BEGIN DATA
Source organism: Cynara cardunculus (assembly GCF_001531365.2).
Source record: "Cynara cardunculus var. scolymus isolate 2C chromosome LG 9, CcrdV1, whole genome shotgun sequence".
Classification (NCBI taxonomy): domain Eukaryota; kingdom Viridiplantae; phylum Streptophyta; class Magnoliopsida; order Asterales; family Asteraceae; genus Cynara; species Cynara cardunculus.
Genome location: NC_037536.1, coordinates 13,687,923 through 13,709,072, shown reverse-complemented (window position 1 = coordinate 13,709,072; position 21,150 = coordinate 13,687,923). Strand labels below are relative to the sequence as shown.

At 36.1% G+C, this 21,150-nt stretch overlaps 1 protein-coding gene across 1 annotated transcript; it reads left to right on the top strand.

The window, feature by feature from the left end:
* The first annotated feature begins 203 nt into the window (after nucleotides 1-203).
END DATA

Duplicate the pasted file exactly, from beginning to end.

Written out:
Source organism: Cynara cardunculus (assembly GCF_001531365.2).
Source record: "Cynara cardunculus var. scolymus isolate 2C chromosome LG 9, CcrdV1, whole genome shotgun sequence".
Classification (NCBI taxonomy): domain Eukaryota; kingdom Viridiplantae; phylum Streptophyta; class Magnoliopsida; order Asterales; family Asteraceae; genus Cynara; species Cynara cardunculus.
Genome location: NC_037536.1, coordinates 13,687,923 through 13,709,072, shown reverse-complemented (window position 1 = coordinate 13,709,072; position 21,150 = coordinate 13,687,923). Strand labels below are relative to the sequence as shown.

At 36.1% G+C, this 21,150-nt stretch overlaps 1 protein-coding gene across 1 annotated transcript; it reads left to right on the top strand.

The window, feature by feature from the left end:
* The first annotated feature begins 203 nt into the window (after nucleotides 1-203).